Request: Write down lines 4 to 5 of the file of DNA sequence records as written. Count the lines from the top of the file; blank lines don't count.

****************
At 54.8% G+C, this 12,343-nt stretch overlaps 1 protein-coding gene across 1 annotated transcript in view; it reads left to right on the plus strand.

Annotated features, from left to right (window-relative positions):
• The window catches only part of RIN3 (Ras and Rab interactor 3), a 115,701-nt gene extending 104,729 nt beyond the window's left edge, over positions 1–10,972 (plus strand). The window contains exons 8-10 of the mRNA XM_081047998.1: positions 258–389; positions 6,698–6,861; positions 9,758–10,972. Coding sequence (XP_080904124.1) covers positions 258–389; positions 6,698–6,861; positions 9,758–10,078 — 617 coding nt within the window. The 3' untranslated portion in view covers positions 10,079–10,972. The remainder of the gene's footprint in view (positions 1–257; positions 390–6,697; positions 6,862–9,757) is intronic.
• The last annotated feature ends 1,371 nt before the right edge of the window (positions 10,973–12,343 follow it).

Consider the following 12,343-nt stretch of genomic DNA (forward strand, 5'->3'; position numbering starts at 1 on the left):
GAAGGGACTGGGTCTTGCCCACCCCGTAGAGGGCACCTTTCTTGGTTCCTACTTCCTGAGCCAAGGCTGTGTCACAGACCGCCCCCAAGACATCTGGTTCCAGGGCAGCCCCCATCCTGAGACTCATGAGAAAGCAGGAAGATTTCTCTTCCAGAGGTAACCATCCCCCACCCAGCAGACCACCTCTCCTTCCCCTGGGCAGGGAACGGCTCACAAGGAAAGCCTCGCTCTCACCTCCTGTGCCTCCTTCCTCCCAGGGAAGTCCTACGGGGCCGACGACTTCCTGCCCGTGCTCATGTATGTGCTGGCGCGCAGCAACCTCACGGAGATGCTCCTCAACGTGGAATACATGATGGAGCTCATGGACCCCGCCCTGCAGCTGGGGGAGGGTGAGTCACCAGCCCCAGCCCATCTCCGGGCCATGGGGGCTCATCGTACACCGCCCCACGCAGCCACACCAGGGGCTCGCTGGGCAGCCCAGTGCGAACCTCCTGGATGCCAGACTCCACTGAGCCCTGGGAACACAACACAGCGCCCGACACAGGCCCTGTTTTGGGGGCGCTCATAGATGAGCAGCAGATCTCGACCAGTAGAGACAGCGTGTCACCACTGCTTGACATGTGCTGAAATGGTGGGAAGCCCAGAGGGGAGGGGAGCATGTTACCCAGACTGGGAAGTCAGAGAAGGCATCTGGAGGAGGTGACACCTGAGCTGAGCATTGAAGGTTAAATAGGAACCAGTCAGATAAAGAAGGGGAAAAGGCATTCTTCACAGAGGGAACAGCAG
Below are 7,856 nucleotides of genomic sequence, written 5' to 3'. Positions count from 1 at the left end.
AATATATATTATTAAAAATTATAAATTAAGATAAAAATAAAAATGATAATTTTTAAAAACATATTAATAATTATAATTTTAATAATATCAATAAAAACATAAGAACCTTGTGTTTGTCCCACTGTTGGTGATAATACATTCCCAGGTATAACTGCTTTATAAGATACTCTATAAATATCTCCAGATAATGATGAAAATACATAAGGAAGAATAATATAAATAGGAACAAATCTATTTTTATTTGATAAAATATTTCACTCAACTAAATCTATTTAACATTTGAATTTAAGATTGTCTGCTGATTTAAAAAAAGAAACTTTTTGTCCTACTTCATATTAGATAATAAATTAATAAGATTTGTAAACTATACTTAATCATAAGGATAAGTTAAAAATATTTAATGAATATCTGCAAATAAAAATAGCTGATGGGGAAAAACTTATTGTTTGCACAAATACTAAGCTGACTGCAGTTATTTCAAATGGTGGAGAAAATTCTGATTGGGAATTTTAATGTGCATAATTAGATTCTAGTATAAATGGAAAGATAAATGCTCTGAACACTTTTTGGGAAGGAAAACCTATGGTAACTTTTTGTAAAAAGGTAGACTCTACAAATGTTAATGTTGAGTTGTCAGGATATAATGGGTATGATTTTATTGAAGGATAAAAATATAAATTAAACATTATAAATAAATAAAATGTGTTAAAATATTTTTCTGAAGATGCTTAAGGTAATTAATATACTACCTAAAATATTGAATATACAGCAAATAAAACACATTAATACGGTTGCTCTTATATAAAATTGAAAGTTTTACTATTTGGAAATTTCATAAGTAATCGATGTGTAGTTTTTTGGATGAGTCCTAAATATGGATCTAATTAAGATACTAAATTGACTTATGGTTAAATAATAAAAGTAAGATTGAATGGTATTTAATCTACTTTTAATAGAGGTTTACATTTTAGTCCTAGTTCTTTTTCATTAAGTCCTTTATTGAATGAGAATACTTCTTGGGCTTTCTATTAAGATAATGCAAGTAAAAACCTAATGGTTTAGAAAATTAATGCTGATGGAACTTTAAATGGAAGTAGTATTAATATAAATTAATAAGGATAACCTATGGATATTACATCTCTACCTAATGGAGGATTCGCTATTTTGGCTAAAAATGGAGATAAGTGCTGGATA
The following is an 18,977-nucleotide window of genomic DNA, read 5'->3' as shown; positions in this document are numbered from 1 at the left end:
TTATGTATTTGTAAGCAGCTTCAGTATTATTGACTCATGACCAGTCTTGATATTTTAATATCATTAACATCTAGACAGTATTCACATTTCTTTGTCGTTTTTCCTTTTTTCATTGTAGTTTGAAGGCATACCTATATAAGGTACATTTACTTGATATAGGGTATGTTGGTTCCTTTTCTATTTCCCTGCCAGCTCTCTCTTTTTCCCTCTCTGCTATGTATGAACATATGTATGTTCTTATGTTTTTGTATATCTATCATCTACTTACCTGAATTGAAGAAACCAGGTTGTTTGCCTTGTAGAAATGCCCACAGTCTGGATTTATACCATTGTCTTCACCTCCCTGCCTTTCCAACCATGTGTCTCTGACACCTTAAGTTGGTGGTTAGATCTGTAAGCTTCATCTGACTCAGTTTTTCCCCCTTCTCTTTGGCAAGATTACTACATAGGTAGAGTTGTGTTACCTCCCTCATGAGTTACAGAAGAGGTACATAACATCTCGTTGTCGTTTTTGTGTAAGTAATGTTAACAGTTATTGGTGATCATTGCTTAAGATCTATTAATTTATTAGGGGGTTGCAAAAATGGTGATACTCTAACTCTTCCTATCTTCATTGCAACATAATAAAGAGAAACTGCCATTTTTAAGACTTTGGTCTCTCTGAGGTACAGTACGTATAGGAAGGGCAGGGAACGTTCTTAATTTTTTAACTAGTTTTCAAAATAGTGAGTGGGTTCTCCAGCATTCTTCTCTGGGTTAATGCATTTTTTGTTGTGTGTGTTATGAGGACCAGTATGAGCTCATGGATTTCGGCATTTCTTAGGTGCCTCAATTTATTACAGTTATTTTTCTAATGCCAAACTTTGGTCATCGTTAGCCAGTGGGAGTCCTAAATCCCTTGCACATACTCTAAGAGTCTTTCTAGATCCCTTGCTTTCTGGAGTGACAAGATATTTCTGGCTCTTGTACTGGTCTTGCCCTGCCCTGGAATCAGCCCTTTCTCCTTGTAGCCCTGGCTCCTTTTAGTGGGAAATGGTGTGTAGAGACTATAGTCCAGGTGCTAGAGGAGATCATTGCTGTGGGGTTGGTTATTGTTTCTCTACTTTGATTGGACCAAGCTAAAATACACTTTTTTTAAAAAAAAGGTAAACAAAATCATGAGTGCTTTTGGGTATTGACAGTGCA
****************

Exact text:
• The last annotated feature ends 1,371 nt before the right edge of the window (positions 10,973–12,343 follow it).

Consider the following 12,343-nt stretch of genomic DNA (forward strand, 5'->3'; position numbering starts at 1 on the left):